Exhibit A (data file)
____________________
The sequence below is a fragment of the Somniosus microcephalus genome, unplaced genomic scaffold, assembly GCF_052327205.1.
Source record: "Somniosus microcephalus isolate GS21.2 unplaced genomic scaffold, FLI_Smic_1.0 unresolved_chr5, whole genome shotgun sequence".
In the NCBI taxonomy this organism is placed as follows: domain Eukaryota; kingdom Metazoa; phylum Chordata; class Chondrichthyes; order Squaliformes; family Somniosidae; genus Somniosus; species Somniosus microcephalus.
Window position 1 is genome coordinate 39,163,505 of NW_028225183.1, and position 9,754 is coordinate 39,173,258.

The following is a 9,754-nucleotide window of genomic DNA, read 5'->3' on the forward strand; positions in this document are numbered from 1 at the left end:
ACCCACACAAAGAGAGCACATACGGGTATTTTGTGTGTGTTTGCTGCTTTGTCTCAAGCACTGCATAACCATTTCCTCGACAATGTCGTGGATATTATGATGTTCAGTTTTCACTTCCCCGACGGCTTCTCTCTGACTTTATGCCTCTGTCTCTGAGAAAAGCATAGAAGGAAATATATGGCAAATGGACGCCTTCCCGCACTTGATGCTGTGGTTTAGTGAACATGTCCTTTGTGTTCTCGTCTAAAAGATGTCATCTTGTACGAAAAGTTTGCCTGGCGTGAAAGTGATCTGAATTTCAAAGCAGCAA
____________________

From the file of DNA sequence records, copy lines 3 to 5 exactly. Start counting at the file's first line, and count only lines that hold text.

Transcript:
In the NCBI taxonomy this organism is placed as follows: domain Eukaryota; kingdom Metazoa; phylum Chordata; class Chondrichthyes; order Squaliformes; family Somniosidae; genus Somniosus; species Somniosus microcephalus.
Window position 1 is genome coordinate 39,163,505 of NW_028225183.1, and position 9,754 is coordinate 39,173,258.

The following is a 9,754-nucleotide window of genomic DNA, read 5'->3' on the forward strand; positions in this document are numbered from 1 at the left end: